Bayer rice scandal could cost industry over $1.2 billion
Amsterdam , International — The costs of last year’s scandal in which Bayer’s genetically engineered (GE) rice contaminated US rice stocks sold on the international market could exceed US $1.2 billion, according to a report by an independent economist published by Greenpeace International today.
Traces of the GE rice variety LL601, owned by Bayer, were discovered in US rice supplies in 2006. The contamination arose from experimental field trials of LL601 in the US which had ended in 2001. The discovery triggered the largest financial and marketing disaster in the history of the US rice industry. At least 30 countries were affected by the contamination and many closed their markets to US rice, including major importers such as the European Union and the Philippines.
“The exhorbitant cost of this contamination scandal should be a salutory warning to any industry thinking of venturing down the GE route,” said Dr Doreen Stabinsky, GE campaigner at Greenpeace International. “It is clear that GE crops, even GE field trials, are a high risk, high cost threat to everyone in the conventional food production chain. Banning crop trials and cultivation of GE rice is the only way to prevent a recurrence of such a disaster.”
The report is the first quantification of the costs of the Bayer GE rice scandal across the grain supply chain. Rice growers, harvesters, processors, millers and retailers were unwittingly caught up in the scandal which affected 63 per cent of US rice exports. The overall cost to the industry, estimated at over US $1.2 billion, included losses of up to US $253 million from food product recalls. Future export losses amount to US $445 million.
Hundreds of US farmers and European businesses have filed lawsuits against Bayer in attempts to recoup their losses. Punitive or statutory damages which may be awarded against Bayer may double or even treble the final cost of the GE contamination incident.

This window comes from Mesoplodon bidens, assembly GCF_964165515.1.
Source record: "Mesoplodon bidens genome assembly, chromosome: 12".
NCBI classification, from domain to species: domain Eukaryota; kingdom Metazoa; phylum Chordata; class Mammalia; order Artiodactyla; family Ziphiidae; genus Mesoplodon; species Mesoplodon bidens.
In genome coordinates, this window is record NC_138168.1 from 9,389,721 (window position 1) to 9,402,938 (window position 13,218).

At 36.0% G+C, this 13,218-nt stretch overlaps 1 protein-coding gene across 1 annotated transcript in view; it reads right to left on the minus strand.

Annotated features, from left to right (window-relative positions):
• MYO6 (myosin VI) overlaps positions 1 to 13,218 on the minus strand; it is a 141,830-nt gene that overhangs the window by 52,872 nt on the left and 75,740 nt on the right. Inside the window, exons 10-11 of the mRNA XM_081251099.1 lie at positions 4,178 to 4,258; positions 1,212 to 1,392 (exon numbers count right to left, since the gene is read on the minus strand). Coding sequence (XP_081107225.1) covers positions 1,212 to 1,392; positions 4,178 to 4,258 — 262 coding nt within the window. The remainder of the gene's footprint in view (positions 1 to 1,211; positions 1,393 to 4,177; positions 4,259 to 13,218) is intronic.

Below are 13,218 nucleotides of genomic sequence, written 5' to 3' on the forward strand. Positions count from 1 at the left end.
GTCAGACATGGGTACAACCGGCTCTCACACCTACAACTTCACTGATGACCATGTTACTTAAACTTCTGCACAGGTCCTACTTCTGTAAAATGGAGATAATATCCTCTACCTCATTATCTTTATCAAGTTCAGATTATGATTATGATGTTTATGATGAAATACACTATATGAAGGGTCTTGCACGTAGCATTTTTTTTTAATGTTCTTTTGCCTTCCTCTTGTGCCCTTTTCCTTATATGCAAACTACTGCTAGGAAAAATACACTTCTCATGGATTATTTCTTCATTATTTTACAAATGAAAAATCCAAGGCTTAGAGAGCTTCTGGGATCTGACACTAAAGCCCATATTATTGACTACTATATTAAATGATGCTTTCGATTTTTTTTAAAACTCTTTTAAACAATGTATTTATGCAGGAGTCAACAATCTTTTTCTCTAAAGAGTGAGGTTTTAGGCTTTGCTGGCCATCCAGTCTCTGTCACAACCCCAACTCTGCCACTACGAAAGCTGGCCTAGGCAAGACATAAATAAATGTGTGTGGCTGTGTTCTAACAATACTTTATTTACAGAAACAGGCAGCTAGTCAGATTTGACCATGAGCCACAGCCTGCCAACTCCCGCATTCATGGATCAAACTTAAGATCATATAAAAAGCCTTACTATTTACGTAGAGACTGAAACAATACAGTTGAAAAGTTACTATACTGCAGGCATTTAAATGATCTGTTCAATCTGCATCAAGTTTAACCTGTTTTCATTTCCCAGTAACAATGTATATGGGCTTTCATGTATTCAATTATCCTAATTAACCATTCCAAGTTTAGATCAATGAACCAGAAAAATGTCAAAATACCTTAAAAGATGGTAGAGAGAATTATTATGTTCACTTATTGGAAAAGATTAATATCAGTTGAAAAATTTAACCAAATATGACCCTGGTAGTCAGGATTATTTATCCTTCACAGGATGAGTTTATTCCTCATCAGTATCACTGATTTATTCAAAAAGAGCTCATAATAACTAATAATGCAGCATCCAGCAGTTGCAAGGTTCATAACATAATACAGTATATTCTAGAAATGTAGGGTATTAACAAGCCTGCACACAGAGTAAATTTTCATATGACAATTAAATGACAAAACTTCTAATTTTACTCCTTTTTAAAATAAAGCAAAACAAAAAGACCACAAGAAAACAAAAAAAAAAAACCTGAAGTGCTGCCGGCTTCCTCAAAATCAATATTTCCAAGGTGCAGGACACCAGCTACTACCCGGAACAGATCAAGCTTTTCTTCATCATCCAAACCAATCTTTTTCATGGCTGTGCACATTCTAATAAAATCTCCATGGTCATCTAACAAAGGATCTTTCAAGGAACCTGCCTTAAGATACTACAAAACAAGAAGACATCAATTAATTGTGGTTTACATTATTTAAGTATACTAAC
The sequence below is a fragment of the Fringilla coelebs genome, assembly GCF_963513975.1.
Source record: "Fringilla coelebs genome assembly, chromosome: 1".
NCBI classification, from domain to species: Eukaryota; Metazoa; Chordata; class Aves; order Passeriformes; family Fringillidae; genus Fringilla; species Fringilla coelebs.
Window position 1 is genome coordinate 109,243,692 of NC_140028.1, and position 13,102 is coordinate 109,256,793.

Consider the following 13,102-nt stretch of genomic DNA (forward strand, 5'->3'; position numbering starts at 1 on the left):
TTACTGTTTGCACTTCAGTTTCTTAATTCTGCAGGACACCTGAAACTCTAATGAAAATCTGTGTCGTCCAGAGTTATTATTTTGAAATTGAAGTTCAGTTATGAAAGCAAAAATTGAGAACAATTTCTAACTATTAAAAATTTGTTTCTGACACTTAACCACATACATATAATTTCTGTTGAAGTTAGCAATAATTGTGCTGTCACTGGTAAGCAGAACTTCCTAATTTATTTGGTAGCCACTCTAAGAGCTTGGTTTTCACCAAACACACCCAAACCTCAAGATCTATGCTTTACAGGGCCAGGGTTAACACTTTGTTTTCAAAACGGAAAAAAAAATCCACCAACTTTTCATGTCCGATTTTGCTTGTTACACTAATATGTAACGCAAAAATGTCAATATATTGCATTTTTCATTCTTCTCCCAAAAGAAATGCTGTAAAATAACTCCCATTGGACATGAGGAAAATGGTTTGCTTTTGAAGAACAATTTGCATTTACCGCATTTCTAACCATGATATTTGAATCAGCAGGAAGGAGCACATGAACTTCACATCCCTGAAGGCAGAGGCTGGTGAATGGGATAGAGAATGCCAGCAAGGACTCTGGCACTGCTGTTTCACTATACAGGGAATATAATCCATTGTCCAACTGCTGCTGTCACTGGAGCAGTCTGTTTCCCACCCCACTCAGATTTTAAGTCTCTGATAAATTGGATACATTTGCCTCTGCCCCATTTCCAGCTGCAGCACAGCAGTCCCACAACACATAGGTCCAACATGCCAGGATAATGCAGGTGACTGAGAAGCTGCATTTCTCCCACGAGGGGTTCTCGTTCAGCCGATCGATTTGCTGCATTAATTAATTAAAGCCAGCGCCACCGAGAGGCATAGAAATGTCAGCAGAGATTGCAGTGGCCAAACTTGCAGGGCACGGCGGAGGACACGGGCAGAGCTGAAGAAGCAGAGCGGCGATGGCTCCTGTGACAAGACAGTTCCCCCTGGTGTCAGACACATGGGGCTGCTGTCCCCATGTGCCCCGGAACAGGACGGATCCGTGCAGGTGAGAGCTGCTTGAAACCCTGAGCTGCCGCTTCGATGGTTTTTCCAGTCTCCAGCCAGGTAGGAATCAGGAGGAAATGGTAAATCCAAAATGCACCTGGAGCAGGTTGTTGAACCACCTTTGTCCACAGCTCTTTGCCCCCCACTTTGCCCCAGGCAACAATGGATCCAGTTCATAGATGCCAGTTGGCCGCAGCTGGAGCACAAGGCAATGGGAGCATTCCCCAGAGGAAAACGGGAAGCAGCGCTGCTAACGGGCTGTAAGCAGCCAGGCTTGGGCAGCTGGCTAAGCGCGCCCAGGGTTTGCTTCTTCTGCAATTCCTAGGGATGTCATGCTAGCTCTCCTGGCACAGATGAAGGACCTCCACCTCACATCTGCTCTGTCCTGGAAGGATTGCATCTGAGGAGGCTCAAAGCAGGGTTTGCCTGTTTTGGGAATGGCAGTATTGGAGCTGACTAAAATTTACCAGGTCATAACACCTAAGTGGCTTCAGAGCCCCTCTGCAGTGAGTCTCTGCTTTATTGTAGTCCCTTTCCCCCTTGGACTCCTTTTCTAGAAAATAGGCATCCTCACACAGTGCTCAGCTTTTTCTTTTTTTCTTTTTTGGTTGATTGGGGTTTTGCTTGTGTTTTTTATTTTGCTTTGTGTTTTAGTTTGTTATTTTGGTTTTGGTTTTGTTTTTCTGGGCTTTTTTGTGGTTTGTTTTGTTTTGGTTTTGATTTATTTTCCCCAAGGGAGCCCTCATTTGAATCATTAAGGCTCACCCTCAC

The lesson of the scandal is highly relevant for developing nations in which the GE industry is attempting to extend its reach. Among them are India and Thailand, two of the world’s leading rice exporters.
“Greenpeace is extremely concerned that some major rice growers and exporters are considering field trials of GE rice,” said Jeremy Tager, leader of Greenpeace International’s GE rice campaign. “GE field trials have been approved in India. If GE rice planting goes ahead, it could threaten markets for both basmati and non-basmati rice. Who will compensate India’s farmers and millers if the Indian rice trade suffers a catastrophe on the scale of the United States” he added.
“Bayer has blamed the contamination on an ’Act of God’, and the US Government has been unable to find what caused it despite a 14-month investigation,” said Dr Stabinsky of Greenpeace International. “There is only one way for the rice industry to protect itself from another billion dollar debacle and that is to prevent GE rice from ever being grown,” she concluded.
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